Chamomile (Chamaemelum nobile or Matricaria recutita): You’ve probably heard about the relaxing properties of chamomile tea, but you may not know that this cheerful white and yellow daisy-like flower is also easy to grow and takes very little maintenance. It does best in partial shade in a cooler area of the garden. It doesn’t need a lot of water and it has the added benefit of deterring garden-damaging insects and fungus. Chamomile tea has been shown in some studies to reduce inflammation, menstrual cramps, and anxiety. It has also demonstrated some hormone-balancing properties because it seems to have an anti-estrogen effect. The flowers are the potent part of the chamomile plant. When they are in bloom, pluck them off. I like this tea before bed, or whenever I am feeling anxious.

Blue Cornflower (Centaurea cyanus): Periwinkle-blue cornflowers add color and a rustic, country feel to flower gardens. They are sturdy and grow like weeds, preferring full sun. Cornflowers can be an effective aid to constipation, water retention, congestion, and may even help to bring down a fever. There are other colors of cornflowers, but the blue ones are therapeutic ones. You can throw cornflower blooms into the bathtub to help soothe irritated skin, or make tea, which you can drink or use as a compress for relieving eye irritation and strain—cornflower is especially known for its ability to soothe the eyes.

English Lavender (Lavandula angustifolia): This beautiful purple flower grows easily in well-drained soil in full sun, as long as it doesn’t get too wet. It attracts butterflies and the scent will make you feel like you’re in Provence. You can use the leaves in cooking, but the flowers are the medicinal parts. Lavender has anti-inflammatory and anti-bacterial properties. Topically, it can treat bites, burns, and skin irritation. As a tea, it has been shown to ease anxiety and promote sound sleep. The fresh flowers can add soothing oils to your bathwater, or put dried flowers in a sachet and tuck it into clothing drawers or linen closets—or even under your pillow. I like lavender best for its tea, which is famous for improving sleep quality. Lavender isn’t generally used as a supplement in the U.S., but its extract is approved for treating anxiety and sleep problems in Europe (where it is called Lasea). Why not get those benefits, too, from your own backyard?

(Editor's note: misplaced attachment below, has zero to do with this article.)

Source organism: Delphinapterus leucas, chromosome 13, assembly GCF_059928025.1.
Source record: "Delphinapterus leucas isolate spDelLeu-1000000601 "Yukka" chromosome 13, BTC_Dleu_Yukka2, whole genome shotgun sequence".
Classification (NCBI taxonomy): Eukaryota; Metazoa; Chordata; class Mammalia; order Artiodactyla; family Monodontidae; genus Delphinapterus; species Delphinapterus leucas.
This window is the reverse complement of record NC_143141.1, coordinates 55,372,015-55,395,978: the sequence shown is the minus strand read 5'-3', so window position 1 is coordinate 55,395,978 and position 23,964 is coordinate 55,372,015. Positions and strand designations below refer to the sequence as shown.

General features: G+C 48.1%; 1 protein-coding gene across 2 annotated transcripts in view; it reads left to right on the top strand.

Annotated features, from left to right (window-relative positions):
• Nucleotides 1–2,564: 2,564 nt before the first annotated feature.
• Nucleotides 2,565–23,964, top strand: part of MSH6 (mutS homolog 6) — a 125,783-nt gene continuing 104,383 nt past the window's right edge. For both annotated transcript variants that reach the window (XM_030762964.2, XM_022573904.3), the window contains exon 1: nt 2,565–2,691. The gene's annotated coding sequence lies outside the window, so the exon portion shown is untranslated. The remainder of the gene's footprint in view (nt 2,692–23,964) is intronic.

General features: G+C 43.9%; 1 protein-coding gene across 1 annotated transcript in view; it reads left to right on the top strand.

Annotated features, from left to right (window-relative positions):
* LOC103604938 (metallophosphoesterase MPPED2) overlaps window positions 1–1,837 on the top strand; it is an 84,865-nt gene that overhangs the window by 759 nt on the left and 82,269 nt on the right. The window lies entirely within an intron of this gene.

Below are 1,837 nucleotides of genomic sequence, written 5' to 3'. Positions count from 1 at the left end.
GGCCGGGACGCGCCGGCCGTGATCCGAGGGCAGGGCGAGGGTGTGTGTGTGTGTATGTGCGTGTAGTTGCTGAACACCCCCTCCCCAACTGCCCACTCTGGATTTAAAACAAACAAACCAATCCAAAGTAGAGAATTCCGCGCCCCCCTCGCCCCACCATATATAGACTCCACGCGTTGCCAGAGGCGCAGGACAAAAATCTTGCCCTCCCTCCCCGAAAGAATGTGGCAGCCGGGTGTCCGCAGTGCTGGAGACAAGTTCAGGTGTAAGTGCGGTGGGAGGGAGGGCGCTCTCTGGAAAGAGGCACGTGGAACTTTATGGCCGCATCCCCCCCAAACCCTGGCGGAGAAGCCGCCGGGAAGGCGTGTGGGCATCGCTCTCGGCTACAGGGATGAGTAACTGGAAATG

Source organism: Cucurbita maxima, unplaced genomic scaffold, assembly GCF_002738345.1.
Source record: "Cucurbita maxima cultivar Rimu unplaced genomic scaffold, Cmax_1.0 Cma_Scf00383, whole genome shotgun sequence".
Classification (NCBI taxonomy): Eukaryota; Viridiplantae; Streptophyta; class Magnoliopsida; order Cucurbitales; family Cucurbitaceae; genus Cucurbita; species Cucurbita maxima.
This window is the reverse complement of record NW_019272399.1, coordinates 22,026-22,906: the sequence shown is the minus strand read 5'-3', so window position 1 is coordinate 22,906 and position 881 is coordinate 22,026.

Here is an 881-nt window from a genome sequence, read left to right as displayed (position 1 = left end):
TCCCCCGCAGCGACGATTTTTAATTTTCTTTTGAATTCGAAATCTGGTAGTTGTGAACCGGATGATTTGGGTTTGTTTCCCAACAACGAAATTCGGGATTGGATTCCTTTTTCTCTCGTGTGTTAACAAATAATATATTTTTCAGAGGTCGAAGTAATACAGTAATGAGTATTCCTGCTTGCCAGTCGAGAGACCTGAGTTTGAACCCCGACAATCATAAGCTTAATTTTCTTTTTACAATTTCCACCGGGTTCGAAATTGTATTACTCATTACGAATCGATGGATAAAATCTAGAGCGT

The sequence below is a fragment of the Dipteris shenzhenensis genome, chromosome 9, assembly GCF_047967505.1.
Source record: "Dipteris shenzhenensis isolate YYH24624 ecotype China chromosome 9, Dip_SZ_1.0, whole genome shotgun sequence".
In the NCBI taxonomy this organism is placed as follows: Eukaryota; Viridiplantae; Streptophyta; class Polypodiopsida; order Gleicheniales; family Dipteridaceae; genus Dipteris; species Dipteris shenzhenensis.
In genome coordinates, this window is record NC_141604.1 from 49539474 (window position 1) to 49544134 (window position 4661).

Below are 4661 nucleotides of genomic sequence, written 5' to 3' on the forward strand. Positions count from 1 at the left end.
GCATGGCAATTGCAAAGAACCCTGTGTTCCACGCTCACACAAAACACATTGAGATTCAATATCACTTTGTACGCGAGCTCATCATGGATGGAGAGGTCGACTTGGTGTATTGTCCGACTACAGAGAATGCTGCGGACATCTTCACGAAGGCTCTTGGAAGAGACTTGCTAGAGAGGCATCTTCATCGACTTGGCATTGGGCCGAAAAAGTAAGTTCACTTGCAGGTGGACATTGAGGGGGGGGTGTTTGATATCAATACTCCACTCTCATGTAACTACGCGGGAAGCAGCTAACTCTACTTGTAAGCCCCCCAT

Bee Balm (Monarda didyma or Monarda fistulosa): This scarlet beauty attracts bees, butterflies, and hummingbirds. It’s easy to grow and spreads readily. The scarlet variety is the medicinal type, related to the similarly medicinal wild bergamot. Bee balm smells like Earl Grey tea (which is made with bergamot) and both the leaves and flowers make a delicious tea. Bee balm tea is calming and relaxing–it was traditionally used by Native Americans as a nerve tonic. It can also help with digestion, bloating, nausea, and other stomach issues. Added to the bathtub or to ointments, it promotes wound healing and can soothe cold sores and eczema. Bee balm is often mixed with lemon balm to make tea—they have similar properties.

Medicinal flowers can be used fresh or dried. To dry them, harvest the blooms (and as relevant, the leaves, seeds, and roots) and hang them or spread them out on a tray. Let them dry in a dark, cool area for a couple of weeks. Or, dry them in a dehydrator on low for 12 to 18 hours. Store them in glass jars.

For tea, use about a tablespoon of fresh or a teaspoon of dried flowers per cup of tea, using a tea ball for individual cups, or a teapot to make 4 to 6 cups. Steep for five to 15 minutes, then sip and enjoy. Some medicinal flowers taste sweet and some are more bitter—if you don’t like bitter tea, you can add a bit of raw honey to your cup.

Will I plant a vegetable garden this year? Maybe I will and maybe I won’t, but a medicinal flower garden seems more realistic for me, considering my schedule (and preference for herbal medicine). It’s a win-win-win: The healing power of nature, the beauty of flowers, and the least amount of effort.

See the Original Article @ The Chalkboard